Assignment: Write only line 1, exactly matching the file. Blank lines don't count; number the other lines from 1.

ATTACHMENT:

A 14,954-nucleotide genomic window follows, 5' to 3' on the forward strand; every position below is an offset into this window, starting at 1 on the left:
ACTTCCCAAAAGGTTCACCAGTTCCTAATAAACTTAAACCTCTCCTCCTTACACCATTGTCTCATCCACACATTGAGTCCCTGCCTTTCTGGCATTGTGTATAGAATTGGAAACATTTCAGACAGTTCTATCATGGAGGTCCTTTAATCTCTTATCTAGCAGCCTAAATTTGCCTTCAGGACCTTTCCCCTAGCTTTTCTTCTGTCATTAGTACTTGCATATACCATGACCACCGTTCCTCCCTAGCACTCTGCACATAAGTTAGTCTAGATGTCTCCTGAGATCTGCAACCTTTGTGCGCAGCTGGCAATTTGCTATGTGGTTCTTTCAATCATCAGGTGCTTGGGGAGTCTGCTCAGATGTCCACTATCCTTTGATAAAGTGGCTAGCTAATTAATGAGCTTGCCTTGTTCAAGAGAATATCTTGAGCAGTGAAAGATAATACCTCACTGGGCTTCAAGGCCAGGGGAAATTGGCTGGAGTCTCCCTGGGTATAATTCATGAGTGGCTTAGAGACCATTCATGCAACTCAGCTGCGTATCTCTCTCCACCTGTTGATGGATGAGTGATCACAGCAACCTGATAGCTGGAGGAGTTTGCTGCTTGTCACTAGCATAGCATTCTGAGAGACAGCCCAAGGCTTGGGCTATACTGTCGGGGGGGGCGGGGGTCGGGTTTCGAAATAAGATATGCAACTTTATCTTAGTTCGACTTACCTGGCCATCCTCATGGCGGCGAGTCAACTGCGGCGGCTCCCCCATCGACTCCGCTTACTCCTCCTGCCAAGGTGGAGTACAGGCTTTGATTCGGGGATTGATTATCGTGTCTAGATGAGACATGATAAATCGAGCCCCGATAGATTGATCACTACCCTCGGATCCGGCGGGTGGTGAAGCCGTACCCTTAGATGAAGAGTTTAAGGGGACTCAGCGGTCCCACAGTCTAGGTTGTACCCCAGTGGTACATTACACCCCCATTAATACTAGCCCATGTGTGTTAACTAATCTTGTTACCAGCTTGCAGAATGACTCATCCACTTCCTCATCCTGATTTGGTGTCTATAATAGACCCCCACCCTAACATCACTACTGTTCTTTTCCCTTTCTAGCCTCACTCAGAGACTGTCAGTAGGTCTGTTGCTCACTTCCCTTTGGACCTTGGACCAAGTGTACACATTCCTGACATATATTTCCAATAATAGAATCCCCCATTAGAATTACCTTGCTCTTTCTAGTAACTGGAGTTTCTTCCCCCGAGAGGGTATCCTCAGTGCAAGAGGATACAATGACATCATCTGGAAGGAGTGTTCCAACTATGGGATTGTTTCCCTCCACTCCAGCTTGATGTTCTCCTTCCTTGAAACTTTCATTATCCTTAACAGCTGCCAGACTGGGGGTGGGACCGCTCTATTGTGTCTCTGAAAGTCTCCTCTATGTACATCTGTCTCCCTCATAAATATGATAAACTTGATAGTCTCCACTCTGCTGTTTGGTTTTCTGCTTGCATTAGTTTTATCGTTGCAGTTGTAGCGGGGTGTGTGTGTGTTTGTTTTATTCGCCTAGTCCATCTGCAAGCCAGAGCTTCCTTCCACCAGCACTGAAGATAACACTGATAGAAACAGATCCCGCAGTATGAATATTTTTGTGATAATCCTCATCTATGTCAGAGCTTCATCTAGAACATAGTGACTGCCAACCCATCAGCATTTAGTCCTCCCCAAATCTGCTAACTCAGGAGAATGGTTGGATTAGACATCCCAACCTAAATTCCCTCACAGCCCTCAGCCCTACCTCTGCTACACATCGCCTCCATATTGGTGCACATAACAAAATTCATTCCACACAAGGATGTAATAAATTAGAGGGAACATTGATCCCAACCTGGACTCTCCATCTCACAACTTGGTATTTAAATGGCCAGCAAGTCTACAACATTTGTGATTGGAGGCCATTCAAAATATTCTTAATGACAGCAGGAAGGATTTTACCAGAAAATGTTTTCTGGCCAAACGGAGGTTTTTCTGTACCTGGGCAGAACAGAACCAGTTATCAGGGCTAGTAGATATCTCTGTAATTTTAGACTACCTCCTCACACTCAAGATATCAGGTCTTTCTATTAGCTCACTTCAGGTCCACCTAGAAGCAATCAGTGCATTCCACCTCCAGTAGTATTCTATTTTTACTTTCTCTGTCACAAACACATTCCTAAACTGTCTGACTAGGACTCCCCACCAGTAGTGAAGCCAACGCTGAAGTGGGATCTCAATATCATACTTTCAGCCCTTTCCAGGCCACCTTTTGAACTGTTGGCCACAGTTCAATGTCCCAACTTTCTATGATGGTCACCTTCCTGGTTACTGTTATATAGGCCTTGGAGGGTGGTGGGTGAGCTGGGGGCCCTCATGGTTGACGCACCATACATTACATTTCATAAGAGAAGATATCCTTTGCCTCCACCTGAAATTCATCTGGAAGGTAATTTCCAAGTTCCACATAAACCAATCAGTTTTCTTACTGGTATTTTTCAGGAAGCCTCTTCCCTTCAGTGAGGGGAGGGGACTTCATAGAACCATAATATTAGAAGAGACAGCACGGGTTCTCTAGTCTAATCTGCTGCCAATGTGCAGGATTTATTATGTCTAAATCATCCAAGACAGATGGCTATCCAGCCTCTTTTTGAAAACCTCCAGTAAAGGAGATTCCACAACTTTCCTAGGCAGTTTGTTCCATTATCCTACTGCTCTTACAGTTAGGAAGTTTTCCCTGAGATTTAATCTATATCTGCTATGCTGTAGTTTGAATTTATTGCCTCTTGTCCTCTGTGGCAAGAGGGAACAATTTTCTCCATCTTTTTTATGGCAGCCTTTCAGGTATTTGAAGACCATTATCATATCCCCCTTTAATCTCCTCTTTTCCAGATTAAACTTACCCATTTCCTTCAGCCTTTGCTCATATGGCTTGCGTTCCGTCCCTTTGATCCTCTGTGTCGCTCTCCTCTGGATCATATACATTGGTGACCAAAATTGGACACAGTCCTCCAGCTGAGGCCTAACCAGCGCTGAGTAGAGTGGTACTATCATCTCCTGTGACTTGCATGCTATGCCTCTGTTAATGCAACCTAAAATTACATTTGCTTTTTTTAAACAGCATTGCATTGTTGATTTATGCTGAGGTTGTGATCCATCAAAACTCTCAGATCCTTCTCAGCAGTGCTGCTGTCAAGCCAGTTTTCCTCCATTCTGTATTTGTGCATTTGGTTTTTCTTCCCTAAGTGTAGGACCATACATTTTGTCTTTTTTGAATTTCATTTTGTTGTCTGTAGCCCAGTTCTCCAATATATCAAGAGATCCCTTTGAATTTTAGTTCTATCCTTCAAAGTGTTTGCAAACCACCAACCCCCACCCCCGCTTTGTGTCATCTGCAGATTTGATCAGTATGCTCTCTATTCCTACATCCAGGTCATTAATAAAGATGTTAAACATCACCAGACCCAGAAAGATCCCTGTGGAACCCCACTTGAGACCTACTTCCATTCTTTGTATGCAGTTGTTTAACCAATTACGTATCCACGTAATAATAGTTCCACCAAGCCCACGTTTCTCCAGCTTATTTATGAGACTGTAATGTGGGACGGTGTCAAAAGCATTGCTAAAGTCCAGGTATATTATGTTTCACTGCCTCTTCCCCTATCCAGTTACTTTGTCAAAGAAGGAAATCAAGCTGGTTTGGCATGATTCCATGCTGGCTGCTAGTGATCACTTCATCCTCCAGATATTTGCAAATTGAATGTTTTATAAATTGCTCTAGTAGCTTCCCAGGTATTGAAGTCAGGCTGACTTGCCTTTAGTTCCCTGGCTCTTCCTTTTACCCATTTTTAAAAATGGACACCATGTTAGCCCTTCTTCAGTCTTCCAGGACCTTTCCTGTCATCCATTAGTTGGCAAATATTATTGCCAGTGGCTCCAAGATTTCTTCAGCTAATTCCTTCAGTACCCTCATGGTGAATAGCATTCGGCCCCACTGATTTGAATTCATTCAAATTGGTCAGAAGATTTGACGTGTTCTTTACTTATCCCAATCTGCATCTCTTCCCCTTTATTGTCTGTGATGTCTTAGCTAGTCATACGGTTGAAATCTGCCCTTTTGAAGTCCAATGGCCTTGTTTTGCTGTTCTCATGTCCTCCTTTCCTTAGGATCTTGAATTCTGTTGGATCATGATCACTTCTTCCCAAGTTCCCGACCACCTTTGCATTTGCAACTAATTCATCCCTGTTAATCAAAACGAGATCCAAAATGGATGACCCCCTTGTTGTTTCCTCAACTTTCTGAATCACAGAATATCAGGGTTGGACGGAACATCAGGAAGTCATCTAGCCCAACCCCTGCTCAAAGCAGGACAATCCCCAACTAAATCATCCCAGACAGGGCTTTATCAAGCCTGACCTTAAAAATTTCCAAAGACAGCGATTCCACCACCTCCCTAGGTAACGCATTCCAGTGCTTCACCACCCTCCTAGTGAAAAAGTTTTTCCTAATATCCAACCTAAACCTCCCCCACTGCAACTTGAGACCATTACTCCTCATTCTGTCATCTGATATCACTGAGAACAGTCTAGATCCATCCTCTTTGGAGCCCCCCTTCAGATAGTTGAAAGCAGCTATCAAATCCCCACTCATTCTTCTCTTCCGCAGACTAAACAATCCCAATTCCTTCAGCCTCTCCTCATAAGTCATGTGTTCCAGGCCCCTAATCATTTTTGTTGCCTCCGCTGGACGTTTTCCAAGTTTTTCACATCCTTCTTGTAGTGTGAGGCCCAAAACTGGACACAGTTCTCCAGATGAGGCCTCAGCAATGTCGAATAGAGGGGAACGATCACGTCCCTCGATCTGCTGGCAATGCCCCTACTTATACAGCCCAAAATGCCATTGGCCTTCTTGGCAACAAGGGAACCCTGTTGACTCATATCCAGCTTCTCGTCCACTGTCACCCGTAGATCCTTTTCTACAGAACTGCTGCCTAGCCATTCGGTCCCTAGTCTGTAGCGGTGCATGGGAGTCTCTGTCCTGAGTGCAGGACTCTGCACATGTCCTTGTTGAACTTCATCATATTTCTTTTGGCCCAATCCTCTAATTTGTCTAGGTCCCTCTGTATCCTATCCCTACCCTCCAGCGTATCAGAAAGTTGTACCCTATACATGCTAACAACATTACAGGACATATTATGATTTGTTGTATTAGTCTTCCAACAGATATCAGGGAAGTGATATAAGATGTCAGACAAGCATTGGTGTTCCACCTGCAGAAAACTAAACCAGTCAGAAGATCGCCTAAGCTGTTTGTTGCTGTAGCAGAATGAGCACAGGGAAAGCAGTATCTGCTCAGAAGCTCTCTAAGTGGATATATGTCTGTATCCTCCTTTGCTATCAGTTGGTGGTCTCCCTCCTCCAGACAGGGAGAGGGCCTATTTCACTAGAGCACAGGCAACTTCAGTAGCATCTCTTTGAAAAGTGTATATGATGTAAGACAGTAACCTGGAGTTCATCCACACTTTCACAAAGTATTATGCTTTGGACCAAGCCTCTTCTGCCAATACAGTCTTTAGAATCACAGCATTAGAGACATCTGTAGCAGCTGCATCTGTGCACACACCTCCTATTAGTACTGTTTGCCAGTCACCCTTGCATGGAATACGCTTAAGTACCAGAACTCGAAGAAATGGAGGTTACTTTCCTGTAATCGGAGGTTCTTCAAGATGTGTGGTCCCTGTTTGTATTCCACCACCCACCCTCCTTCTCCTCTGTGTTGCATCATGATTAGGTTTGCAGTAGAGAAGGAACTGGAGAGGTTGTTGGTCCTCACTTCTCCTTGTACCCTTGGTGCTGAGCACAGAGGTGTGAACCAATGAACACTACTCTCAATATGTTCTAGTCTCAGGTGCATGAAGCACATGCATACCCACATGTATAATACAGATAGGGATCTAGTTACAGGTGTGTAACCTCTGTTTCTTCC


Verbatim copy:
A 14,954-nucleotide genomic window follows, 5' to 3' on the forward strand; every position below is an offset into this window, starting at 1 on the left: